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A brief look into our Investors in Financial Reporting programme

 22 October 2015


In December 2014 the International Accounting Standards Board (IASB) launched the Investors in Financial Reporting programme. In anticipation of its one-year anniversary we asked financial journalist Liz Fisher to look into its impact and effects on some of the organisations that originally joined.


It’s good to talk


The Investors in Financial Reporting programme was established to increase the interaction between the IASB and the buy-side investor community. Now that almost a year has passed since its launch, the IASB and investors both assess its impact.

Stakeholder feedback is one of the most essential ingredients of the standard-setting process; Standards are shaped by it and projects have, on occasion, changed direction because of it. The IASB goes to considerable lengths to consult with its constituents in a range of ways, from the formal Discussion Paper and Exposure Draft process to informal conversations, open round-table discussions and detailed field testing.

Some sections of the stakeholder community, though, have always been easier to reach—and more willing to provide input into the standard-setting process—than others. Historically, preparers have always been closely engaged with the IASB but generally users less so—and of the user community, the buy-side (asset managers and owners) have been hardest to reach of all.

The IASB, along with accounting standard-setters around the world, has always actively sought out the views of buy-side and sell-side investment professionals, but with mixed success; it has generally been the case that most of the input received has been from sell-side analysts. In December 2014, the IASB concentrated its efforts with the launch of its Investors in Financial Reporting programme, with the intention, as IASB member Pat Finnegan puts it, to ‘pull the people from the sidelines into the debate'.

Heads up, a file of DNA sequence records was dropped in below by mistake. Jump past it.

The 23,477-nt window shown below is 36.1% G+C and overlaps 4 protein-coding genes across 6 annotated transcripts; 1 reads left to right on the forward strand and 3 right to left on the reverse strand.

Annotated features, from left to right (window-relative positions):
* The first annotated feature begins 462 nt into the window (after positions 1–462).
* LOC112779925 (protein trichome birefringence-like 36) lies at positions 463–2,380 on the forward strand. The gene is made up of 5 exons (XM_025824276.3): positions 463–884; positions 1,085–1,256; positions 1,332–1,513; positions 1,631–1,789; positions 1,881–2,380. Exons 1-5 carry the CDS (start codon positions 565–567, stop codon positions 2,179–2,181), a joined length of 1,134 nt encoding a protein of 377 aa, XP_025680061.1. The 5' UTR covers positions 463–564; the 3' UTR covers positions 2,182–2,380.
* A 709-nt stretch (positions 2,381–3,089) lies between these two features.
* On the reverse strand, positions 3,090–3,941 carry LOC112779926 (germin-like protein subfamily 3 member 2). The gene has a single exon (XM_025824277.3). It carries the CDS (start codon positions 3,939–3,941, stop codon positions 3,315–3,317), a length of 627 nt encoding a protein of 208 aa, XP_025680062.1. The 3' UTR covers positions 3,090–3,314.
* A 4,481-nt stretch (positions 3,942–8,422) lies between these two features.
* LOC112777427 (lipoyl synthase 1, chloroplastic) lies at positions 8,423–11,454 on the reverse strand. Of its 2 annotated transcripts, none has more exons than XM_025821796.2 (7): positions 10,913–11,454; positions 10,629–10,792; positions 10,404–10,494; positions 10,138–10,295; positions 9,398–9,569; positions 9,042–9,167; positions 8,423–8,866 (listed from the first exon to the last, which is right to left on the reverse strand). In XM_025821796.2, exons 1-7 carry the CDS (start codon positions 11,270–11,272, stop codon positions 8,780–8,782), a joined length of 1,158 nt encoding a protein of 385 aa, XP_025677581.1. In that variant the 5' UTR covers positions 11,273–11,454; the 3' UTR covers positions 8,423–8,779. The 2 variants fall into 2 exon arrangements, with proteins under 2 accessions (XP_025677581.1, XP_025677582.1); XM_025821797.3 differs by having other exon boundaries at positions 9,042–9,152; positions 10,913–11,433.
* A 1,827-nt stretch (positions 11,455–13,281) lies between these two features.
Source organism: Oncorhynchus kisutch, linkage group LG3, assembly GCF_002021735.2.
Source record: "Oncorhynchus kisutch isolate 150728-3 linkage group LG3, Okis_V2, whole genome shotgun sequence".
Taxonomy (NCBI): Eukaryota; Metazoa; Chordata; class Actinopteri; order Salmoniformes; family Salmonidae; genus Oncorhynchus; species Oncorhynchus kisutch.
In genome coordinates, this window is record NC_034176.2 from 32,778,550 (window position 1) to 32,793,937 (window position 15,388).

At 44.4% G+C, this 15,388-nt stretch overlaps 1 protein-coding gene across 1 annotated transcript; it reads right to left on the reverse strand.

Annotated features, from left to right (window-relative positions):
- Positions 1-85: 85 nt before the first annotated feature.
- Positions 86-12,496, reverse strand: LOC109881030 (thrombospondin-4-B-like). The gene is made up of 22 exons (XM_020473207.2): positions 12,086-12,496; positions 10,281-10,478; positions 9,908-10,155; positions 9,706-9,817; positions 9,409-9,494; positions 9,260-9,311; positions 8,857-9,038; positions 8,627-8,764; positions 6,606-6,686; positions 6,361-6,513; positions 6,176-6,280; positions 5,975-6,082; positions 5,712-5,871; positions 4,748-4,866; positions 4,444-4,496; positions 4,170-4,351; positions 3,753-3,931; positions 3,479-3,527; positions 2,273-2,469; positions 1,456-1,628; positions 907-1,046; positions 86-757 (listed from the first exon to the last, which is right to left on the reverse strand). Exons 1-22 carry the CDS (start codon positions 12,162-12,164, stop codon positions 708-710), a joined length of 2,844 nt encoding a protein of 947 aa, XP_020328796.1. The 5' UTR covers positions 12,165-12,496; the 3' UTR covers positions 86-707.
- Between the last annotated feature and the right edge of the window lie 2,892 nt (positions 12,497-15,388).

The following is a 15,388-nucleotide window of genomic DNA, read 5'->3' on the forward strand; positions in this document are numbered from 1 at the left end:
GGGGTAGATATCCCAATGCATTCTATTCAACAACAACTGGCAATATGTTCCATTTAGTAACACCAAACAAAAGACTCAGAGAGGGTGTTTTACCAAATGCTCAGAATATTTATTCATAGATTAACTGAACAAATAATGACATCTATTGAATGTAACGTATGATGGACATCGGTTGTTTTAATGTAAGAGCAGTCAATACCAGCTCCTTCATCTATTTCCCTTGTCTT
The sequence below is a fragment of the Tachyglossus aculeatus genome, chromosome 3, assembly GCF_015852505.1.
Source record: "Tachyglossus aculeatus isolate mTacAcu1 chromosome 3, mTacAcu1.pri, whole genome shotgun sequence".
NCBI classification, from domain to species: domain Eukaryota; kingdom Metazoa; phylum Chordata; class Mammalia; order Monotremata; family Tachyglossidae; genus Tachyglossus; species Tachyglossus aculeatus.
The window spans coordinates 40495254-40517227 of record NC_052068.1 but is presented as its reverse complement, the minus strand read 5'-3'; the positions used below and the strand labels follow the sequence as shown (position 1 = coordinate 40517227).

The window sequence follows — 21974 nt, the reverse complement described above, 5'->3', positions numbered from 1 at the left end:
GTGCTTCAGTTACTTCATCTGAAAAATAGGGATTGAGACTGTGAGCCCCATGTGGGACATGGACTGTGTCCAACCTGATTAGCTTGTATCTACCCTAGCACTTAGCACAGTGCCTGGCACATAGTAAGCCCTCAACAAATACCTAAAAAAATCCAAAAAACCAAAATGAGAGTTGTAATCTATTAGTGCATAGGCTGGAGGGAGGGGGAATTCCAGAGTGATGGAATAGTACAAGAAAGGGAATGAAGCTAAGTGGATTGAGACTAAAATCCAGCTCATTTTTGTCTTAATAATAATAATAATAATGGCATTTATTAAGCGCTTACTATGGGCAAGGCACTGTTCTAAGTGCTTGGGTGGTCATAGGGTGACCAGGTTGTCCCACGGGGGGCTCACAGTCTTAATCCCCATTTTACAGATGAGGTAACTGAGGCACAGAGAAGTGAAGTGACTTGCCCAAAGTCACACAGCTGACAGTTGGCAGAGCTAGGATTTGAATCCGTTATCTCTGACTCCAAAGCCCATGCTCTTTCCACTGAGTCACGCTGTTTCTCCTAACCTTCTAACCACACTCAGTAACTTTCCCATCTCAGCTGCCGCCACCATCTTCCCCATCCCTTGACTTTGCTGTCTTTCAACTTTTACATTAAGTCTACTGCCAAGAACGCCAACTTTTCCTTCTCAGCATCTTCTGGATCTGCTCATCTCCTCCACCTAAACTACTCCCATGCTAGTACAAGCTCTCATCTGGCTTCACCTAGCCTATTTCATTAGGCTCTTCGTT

The launch of the Investors in Financial Reporting programme in 2014


The aim of the programme is to increase the IASB’s interaction with the buy-side community in particular and to make that interaction more effective, in order to make sure that International Financial Reporting Standards (IFRS) meets the information needs of investors around the world. Ten investment firms signed up to the programme in its early stages and a further four joined in October this year.

Fourteen firms are now signed up to the programme:


Participants in the launch of the programme
Allianz Global Investors Henderson Global Investors
APG Asset Management Hermes Investment Management
AustralianSuper Nomura Asset Management
BlackRock PGGM Investments
Fidelity Worldwide Investment UniSuper

New joiners to the programme
Aberdeen Asset Management Insight Investment
Caisse de dépôt et placement du Québec Ontario Teachers’ Pension Plan

Those that sign up to the programme make a series of commitments:

  • senior representatives from the firm regularly meet with Board members or senior IASB staff to discuss relevant issues;
  • the firms provide executive-level support for their participation in the development of Standards; and
  • they provide a point of contact between the firm and the IASB to allow for the efficient distribution of information.

In return, the IASB provides a dedicated Board member and focussed investor education sessions.

Hurdles to engagement


There are many reasons why the buy-side analyst community has not always contributed fully to the standard-setting debate in the past; time pressure is a significant barrier, as is the fact that engagement with standard-setters is a cost without direct associated revenue. But there are other hurdles. Jed Wrigley, Director of Accounting and Valuation at Fidelity Worldwide Investment, one of the firms to sign up to the programme, says that the standard-setting process itself can be frustrating for some users: